I’m talking Nike, the Disney Store, H&M, Zara and the like. Sure, there are the larger luxury stores like Louis Vuitton and Hermes, but the lines to enter are enormous if you haven’t made an appointment beforehand, and said appointments are very hard to come by.

I definitely suggest that you visit the Arc de Triomphe, but other than this famous Parisian monument…the Champs Élysées is a hard pass for me! 

Save yourself the hassle and head to Le Marais to shop in some really unique boutiques instead! Here, you’ll find a great selection of vintage stores, French-chic shops and more. There is also the large French department store called BHV, which is always a treat to wander through.

I also love Fleux’, which is a home goods store, and La Belle Hortense, which is a cross between a bookstore and a wine bar! Talk about a dream pairing. There’s a ton of concept stores as well. In a nutshell, there is no shortage of great shopping options in Le Marais!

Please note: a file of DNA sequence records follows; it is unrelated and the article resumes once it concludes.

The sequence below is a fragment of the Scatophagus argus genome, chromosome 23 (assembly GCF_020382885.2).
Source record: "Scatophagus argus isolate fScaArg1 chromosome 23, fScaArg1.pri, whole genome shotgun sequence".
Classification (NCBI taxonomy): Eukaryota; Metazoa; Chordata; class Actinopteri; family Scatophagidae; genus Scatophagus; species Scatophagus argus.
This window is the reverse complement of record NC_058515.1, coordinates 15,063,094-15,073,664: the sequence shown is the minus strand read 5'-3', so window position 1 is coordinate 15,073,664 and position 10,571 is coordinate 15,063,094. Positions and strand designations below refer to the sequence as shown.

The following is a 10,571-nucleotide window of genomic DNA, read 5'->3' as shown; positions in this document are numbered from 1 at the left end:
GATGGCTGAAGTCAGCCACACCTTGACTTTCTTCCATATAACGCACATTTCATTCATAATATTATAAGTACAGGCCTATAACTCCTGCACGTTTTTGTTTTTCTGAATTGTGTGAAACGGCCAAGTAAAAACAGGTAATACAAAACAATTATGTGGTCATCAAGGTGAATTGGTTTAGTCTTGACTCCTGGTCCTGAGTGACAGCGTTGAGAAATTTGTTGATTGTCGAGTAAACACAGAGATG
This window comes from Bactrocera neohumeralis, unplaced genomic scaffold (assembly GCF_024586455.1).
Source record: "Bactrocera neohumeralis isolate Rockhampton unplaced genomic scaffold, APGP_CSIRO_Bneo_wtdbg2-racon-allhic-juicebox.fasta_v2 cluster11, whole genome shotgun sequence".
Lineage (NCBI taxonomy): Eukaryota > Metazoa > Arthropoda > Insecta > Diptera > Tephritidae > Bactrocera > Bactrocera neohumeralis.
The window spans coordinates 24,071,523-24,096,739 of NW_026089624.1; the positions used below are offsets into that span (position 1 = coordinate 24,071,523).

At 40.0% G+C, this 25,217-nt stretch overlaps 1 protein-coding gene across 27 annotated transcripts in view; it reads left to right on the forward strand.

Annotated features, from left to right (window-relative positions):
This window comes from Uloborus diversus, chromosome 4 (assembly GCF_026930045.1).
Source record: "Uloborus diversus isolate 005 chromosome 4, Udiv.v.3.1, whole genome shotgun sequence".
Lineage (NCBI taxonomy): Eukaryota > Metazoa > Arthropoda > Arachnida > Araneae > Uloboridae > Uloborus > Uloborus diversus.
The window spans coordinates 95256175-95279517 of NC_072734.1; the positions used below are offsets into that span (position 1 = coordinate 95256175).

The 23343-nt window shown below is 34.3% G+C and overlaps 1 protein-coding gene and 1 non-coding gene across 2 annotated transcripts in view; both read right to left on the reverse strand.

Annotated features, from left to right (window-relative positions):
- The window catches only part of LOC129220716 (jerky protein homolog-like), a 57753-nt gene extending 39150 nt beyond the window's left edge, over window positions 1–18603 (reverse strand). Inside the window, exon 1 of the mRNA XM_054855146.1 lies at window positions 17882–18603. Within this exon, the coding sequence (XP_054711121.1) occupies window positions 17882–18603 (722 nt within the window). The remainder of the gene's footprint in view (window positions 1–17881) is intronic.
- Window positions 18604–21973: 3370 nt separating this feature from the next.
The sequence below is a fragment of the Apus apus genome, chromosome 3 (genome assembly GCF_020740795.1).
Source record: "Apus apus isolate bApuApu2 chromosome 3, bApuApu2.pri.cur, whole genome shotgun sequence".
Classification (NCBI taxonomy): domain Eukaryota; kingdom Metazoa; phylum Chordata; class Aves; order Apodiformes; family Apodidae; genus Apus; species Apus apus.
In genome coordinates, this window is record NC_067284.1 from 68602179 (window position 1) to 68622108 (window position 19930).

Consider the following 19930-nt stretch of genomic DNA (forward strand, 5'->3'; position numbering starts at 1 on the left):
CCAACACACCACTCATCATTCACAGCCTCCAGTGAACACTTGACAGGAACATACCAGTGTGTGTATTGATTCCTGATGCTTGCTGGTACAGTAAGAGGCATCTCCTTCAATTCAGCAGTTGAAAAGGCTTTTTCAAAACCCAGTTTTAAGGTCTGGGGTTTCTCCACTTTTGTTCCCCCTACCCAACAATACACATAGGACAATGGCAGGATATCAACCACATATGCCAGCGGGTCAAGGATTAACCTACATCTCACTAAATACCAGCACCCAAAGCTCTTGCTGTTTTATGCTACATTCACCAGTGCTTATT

Practical information:

The easiest way to get to Le Marais is to take the metro line 1 to the station Saint-Paul. If you’re taking a taxi, tell you driver to head to the metro station Saint-Paul.

4. Eat in a tourist trap vs eat at a traditional French restaurant

The Michelin guide logo. Image by Benoît Prieur on WikiCommons

We have already touched on this subject here on our blog, but I’m going to bring it up again! Mostly because it would be a tragedy to come to Paris and eat bad food. Seriously…it would be like committing a crime!

The French are so serious about their food that UNESCO awarded French cuisine “world intangible heritage” status. Yup. And honestly, it deserves it! 

So, how do you avoid a tourist trap in Paris? We’ve got a few tips:

  • Stay away from the main attractions,
  • Avoid places with waiters shouting at you to come inside because they have the best food in Paris (spoiler alert: they don’t),